The key here is using either of the functions run_code or run_file, which take a string of Sonic Pi code, or the path to a file containing Sonic Pi code respectively. Those functions then execute said code as a new ‘run’.
You would then also need to consider whether you wanted a way to influence the behaviour of this separately run code without directly editing the code string or external file between runs - perhaps by using set and get to communicate state between it and your main buffer code.

Having said all that, while there may not be a ‘right’ way to achieve what you’re after in this particular instance, I’d personally say that maybe externally ‘running’ a code string or file might be a little unnecessary at first glance? Perhaps wrapping some things up into functions as Chris suggests might be enough… :man_shrugging:

1 Like

Great idea, but n00bs like me would love to see an example of the code you’re suggesting! :thinking:

Thanks all… I will have another play and report back.
I think I need to just adjust my brain to a different way of approaching problems.

I had some examples birv2 but now think I need to go back to the drawing board… I will report back with code once I have played further

I’m not aware of any OSC endpoints for controlling the transport (run/stop), but that would make a nice addition in a future version IMO. (paging @samaaron :wink:

This might be an option for you: Tool to run Sonic Pi from command line. With that tool you should be able to execute new runs via eval. But it’s not clear who or what is changing (which) values from your description.

It sounds like you might be after a solution that relies more on set/get like @ethancrawford mentioned. The basic idea is:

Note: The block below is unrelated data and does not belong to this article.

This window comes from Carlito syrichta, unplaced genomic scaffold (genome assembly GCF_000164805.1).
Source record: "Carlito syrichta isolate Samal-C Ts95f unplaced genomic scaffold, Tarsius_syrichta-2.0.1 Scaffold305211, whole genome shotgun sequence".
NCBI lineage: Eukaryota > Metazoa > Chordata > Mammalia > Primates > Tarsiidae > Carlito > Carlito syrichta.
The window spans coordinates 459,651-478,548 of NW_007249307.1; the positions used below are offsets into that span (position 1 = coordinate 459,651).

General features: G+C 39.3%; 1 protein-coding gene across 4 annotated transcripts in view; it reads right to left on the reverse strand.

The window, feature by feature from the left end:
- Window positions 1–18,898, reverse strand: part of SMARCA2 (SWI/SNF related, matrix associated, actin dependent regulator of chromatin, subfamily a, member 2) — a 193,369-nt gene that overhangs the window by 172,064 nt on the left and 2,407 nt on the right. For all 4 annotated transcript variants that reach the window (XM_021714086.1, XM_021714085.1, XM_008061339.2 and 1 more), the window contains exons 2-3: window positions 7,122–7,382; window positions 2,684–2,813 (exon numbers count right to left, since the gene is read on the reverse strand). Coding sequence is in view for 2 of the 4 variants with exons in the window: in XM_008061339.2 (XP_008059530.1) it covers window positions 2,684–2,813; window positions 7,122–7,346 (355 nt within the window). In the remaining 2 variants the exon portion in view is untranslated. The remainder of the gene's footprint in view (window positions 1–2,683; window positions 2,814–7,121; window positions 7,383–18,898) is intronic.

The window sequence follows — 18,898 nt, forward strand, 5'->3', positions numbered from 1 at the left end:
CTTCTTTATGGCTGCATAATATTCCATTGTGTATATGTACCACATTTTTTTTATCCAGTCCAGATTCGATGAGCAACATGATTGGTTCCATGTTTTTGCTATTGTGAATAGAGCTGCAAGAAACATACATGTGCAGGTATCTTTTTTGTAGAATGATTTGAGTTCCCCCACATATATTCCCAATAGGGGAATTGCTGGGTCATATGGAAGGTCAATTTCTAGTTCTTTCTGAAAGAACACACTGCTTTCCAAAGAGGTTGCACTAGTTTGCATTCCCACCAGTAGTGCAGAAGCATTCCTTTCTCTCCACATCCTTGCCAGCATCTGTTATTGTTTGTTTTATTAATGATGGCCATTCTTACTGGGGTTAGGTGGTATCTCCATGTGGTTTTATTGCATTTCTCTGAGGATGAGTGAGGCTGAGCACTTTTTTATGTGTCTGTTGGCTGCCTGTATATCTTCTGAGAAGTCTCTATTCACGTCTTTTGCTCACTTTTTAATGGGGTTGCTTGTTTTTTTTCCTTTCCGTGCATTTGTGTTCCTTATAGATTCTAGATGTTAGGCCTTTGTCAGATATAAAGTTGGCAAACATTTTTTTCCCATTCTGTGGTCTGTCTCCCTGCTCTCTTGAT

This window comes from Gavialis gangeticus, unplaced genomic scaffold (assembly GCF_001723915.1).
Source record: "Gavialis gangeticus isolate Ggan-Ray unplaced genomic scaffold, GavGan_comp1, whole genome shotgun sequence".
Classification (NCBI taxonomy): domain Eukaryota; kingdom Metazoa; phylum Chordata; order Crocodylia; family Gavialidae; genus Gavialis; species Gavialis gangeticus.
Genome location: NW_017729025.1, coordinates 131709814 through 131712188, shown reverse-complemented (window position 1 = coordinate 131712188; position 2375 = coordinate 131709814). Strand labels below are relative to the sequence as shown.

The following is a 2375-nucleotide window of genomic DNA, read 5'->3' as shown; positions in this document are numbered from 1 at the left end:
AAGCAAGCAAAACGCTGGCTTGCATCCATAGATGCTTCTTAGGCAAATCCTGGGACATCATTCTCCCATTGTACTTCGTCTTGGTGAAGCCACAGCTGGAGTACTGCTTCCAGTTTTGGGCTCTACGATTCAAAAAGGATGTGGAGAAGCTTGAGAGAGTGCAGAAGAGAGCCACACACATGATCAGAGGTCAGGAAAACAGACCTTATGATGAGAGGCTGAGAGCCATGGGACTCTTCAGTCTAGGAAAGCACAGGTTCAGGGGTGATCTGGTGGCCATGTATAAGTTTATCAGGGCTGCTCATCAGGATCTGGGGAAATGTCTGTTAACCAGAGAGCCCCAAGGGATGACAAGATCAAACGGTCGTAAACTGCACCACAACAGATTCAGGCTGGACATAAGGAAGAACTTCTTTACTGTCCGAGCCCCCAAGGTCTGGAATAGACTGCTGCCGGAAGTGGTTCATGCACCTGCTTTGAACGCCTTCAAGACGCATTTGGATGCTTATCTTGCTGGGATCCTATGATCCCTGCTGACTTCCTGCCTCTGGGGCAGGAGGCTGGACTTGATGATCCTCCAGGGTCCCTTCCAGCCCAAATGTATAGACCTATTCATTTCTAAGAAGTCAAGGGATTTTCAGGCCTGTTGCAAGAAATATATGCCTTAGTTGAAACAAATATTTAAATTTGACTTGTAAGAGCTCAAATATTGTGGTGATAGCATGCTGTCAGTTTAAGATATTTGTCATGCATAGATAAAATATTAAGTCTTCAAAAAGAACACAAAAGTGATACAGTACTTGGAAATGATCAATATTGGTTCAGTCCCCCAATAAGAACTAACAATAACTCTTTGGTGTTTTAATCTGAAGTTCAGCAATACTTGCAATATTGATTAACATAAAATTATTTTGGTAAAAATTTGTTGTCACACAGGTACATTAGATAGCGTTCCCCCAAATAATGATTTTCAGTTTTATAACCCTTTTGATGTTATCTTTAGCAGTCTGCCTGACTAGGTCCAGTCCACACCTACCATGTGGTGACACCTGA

1. Something “external” is changing the state of your Sonic Pi program - which might a combo of any or all of: code running in another buffer, another program or a piece of hardware sending MIDI or OSC messages
  2. You have a piece of code (live_loop / in_thread) in Sonic Pi whose job is to receive these messages and then record them (using set) or pass them on to a function. We can call this piece the “Dispatcher”. This may be a logical place to handle quantization of the changes if you want that…
  3. You set up your main live_loop(s) and audio generation code to use get variables when setting options, notes to play, etc. You refer to the variables you’ve set in the dispatcher, which might be named things like next_note, loop_drums_amp, drone_reverb_mix, bpm, etc. (names are up to you)

One nice side effect of this setup is that every time the loop repeats any changes in your variables will become the new state - without needing an explicit “run”. In this way you can continually change the output within the same run.

Here’s an example of what I’m describing: Link sonic pi to Python